Post # 31
Take the money and get cookie trained because it’s the right thing to do for a defenseless animal, it doesn’t matter that he’s not “yours”. Just be a good person to this poor animal and help it have a better life. If you have the money for the procedure, you have the couple hundred for training.
mine and yours doesn’t work in a marriage, especially with living beings.
Post # 32
kaitlyn8298 : No, you would be happier if the dog was with the in-laws. The only reason the dog might be happier is because of the unhappiness you are causing it.
Post # 33
hockeybee0104 : so If I spend some money on cookie and some on my puppy, then I should have the procedure done?
Post # 34
ashleyroo : yes that is a great point. I definitely watch him closely, even more so now. I haven’t noticed anything out of the ordinary but still want to get the echo to know for sure.
Post # 35
FH and I had a 9 month old kitten pass away for no apparent reason. Not trying to scare you, just providing some perspective. We went through a ridiculous amount of grief and guilt and shame and “what if,” but that’s all a normal part of the grieving process. My point is, I’d get the echocardiogram if ALL the following applies:
-you can comfortably afford it (I’d also budget for paying for at least half of Cookie’s training, since that problem still needs to be addressed
-it won’t cause the dog an undue amount of stress that outweighs the benefits of the exam (try to avoid poking and prodding your dog just for your own ease of mind)
-the results are reasonably accurate, and you have educated yourself about the possibility of false positives
-early detection of any potential issues are actually treatable and will make a difference
That being said, I think you should not combine your finances completely with your fiance. He won’t even pitch in to train an aggressive/anxious/scared dog, what do you think he’d think of an electrocardiogram?? He is a bare minimum, even neglectful, pet owner, and you’re an all out dog mom (for the dogs you actually like). Do you think you’re actually compatible?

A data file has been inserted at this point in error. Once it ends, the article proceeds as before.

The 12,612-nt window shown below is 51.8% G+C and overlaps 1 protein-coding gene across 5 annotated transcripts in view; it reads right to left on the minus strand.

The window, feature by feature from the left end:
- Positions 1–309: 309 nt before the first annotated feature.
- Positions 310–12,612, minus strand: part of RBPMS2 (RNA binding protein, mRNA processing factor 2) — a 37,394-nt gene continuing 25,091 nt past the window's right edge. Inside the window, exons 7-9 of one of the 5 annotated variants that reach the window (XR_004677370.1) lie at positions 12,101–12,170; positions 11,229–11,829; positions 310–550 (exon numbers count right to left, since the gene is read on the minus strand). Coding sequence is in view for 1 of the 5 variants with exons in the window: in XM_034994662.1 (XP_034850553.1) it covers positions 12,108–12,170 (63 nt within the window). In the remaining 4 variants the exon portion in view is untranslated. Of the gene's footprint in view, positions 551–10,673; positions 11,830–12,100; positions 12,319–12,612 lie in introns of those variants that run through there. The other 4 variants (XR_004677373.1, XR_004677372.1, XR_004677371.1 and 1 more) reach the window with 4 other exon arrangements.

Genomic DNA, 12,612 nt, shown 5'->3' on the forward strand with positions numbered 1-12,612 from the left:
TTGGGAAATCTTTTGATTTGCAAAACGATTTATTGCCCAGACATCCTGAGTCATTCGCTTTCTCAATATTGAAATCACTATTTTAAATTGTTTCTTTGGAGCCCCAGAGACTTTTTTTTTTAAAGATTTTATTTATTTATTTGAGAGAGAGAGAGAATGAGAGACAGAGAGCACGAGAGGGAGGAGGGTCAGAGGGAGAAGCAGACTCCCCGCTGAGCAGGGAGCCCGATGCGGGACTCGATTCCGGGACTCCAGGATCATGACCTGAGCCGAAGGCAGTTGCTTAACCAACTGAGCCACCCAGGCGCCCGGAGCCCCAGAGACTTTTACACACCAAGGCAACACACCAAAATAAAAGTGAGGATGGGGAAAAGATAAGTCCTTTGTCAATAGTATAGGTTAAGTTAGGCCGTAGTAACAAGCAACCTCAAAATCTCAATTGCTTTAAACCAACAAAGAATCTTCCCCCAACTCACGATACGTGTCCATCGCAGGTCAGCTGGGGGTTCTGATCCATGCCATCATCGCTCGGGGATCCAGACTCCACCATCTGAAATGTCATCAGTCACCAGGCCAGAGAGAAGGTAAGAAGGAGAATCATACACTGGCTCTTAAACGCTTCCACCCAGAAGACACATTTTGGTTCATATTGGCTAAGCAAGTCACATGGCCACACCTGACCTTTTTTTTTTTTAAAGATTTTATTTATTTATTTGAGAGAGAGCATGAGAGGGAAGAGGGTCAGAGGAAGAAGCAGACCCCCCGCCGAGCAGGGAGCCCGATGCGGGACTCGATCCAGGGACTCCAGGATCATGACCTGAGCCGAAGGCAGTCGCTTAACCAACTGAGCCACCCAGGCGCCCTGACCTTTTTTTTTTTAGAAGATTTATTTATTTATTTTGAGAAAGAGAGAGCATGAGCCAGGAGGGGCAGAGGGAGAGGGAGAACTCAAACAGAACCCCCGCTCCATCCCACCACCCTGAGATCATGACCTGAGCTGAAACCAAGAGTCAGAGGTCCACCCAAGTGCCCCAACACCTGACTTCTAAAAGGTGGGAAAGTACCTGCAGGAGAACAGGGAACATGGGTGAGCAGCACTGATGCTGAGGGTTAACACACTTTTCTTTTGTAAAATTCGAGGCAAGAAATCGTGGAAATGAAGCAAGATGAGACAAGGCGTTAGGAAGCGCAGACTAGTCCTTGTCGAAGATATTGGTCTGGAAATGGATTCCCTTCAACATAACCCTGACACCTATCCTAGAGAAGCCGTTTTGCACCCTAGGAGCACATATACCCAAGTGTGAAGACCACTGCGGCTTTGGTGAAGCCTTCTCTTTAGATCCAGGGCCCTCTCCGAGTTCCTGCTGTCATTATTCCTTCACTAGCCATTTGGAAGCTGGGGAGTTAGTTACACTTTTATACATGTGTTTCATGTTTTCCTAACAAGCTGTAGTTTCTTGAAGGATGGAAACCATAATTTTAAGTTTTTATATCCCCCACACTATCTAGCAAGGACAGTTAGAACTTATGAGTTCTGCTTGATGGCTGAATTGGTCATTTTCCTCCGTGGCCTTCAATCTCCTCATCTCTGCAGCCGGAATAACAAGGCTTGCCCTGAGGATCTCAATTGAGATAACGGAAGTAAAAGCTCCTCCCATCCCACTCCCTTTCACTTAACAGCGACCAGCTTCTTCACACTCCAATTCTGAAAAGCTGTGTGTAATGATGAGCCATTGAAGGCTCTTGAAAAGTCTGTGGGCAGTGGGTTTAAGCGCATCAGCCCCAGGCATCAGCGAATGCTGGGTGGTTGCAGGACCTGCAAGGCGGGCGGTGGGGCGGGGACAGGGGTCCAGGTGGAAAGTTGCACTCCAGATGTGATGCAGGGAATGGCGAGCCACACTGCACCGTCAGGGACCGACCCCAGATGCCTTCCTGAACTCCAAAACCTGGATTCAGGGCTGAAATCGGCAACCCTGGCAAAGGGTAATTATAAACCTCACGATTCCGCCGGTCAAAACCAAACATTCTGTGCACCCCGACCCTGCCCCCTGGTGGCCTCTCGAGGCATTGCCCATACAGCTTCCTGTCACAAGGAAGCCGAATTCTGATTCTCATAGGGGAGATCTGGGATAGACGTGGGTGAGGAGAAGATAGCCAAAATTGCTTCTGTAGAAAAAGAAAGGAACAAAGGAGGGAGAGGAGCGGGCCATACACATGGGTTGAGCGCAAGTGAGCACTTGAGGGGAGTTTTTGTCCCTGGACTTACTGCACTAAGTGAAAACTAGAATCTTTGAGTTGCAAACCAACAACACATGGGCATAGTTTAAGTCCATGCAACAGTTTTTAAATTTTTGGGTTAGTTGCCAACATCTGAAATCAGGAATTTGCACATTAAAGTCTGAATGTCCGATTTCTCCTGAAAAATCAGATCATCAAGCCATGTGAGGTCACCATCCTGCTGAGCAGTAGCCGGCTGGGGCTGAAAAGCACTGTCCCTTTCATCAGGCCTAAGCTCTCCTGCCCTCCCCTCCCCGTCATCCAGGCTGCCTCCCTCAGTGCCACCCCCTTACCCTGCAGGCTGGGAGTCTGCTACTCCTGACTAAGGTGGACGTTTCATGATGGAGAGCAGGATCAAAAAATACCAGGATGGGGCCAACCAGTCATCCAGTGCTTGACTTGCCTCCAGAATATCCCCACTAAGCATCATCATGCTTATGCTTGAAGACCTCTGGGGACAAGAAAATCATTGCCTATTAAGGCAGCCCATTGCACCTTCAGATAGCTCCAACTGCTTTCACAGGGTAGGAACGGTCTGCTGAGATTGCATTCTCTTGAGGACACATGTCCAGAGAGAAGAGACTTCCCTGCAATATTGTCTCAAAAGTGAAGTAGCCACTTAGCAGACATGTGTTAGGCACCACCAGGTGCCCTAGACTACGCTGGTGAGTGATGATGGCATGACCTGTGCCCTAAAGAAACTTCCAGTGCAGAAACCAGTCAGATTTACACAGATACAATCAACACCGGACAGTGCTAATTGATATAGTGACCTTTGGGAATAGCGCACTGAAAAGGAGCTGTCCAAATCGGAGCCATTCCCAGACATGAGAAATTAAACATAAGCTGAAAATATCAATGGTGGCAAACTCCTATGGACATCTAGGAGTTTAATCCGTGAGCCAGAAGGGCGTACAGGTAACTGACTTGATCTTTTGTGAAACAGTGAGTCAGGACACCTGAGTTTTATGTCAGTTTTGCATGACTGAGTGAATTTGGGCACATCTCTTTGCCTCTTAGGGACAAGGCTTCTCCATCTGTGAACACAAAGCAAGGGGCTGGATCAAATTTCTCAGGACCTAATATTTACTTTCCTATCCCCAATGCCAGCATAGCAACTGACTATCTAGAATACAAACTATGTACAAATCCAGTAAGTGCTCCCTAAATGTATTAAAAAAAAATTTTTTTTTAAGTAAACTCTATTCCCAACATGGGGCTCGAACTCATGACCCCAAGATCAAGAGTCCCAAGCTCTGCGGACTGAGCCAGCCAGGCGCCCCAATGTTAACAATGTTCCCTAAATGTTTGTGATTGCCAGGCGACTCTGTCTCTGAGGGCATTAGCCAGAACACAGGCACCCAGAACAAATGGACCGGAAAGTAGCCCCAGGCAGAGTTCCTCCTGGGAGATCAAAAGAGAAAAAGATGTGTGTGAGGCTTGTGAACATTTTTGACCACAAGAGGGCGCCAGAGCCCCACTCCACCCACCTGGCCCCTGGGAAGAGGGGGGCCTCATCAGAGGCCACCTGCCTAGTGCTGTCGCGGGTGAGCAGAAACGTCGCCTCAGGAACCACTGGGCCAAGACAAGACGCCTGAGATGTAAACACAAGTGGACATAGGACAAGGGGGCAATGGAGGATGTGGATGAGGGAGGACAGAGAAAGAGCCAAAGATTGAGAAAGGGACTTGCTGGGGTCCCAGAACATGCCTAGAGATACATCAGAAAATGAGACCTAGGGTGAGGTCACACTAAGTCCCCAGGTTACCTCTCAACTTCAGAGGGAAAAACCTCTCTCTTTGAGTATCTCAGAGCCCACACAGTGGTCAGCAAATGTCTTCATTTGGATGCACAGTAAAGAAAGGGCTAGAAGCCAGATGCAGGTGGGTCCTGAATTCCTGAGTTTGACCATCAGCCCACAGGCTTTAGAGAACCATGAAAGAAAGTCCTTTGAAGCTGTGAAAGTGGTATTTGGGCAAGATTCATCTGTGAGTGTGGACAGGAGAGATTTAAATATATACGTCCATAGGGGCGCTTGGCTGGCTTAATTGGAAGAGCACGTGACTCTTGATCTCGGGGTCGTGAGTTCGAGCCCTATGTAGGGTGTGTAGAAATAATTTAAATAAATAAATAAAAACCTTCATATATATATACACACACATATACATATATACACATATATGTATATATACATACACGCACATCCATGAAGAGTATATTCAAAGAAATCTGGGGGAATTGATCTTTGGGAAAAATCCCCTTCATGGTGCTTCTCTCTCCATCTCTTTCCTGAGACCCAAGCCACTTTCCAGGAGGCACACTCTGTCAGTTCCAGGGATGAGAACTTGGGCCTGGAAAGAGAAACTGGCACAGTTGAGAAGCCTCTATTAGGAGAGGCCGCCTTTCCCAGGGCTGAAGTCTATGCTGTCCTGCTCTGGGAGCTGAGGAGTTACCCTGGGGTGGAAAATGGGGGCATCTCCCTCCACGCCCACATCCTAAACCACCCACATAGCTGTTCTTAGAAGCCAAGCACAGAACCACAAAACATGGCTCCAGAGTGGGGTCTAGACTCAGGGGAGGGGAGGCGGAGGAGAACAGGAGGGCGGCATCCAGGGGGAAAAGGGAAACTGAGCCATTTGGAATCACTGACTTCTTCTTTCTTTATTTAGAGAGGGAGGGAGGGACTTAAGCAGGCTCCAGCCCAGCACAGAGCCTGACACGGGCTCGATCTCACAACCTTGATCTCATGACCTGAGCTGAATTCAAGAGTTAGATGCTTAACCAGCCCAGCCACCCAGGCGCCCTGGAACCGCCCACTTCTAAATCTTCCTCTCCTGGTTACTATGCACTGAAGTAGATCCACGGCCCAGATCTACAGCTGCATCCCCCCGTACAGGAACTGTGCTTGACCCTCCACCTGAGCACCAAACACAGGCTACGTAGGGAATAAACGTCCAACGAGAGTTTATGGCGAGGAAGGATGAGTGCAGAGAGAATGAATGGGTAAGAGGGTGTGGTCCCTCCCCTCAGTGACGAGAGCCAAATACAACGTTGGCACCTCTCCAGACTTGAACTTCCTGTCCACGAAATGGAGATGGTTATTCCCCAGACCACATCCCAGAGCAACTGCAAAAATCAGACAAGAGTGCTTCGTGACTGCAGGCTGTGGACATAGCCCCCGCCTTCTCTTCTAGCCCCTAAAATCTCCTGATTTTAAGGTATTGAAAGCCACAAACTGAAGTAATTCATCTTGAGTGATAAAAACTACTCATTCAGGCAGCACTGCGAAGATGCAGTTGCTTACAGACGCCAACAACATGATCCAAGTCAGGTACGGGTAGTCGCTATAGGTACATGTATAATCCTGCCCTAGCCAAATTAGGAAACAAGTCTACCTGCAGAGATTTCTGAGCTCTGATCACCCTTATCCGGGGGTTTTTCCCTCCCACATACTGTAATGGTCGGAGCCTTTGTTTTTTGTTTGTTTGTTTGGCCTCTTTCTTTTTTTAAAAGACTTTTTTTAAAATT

I’d create a small joint account with your fiance for joint expenses and anything that’s just for you or he doesn’t agree with can come out of your separate account.
That being said, I still don’t think you should marry your fiance unless he changes his shitty attitude about Cookie and the treatment of pets in general. You also need to recognize that Cookie and your fiance are a package deal and there will be no more “his dog, my dog” anymore. You both need to change your attitudes but his is much shittier. Shitty enough for me to tell you AGAIN: reevaluate your relationship. If your fiance is willing to make amends, make sure he is sincere. Be prepared to dodge that bullet. Please.
Post # 36
BuzzedBumblingBee : thank you. this was a very helpful response. i am so sorry to hear about the loss of your kitten! that is so young and i can’t imagine. i too am scared of the “what ifs”. my pup is probably fine, he shows zero symptoms of a heart condition but still. if he does have something and were to prematurely pass away, i would forever regret passing up the echocardiogram that could have revealed a treatable condition, especially with knowing that his half brother suddenly passed.
I was able to get another name of a private specialist from my vet, who quoted the echo at 350-400 dollars, he won’t have to be sedated, and i will be able to stay in the room with him rather than leave him all day and have him lightly sedated. so, i am leaning towards doing it just to be safe rather than sorry. the echo could show many dieases and congential heart defects that could be managed with medications.